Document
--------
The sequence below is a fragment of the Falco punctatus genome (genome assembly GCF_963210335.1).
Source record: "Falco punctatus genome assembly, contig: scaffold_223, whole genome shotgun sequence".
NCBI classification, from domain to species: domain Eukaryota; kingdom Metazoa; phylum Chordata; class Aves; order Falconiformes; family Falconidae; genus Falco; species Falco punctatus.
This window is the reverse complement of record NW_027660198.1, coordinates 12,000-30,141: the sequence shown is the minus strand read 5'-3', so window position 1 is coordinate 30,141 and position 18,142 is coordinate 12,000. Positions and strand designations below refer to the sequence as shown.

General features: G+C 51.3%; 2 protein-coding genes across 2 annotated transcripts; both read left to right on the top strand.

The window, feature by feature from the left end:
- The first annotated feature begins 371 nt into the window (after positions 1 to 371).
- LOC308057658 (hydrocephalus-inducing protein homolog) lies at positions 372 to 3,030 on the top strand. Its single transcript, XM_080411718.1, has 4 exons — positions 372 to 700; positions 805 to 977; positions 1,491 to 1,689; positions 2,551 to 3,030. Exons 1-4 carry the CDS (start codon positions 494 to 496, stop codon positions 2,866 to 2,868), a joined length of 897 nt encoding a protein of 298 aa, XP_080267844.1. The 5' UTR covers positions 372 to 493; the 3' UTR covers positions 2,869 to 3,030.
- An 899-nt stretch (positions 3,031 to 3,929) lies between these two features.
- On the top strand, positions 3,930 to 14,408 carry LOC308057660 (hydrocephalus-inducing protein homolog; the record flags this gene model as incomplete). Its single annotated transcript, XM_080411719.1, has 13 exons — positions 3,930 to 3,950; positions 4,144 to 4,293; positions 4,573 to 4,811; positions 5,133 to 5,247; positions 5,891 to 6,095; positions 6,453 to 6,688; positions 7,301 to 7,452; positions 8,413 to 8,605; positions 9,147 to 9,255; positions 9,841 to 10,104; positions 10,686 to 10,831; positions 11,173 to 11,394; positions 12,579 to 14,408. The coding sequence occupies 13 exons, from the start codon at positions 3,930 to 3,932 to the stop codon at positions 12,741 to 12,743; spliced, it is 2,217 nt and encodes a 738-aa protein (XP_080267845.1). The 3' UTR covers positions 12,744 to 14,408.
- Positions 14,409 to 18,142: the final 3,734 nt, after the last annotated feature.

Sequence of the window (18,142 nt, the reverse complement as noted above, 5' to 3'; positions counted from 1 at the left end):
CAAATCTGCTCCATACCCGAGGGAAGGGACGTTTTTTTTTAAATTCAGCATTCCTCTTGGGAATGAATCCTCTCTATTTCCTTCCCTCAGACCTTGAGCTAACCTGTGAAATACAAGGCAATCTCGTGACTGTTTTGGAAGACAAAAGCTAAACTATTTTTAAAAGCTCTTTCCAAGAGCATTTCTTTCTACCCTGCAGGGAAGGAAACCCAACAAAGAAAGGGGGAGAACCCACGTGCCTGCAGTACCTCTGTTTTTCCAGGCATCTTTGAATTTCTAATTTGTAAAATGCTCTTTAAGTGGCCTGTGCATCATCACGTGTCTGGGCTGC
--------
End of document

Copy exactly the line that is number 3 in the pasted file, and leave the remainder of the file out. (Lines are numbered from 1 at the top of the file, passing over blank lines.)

NCBI classification, from domain to species: domain Eukaryota; kingdom Metazoa; phylum Chordata; class Aves; order Falconiformes; family Falconidae; genus Falco; species Falco punctatus.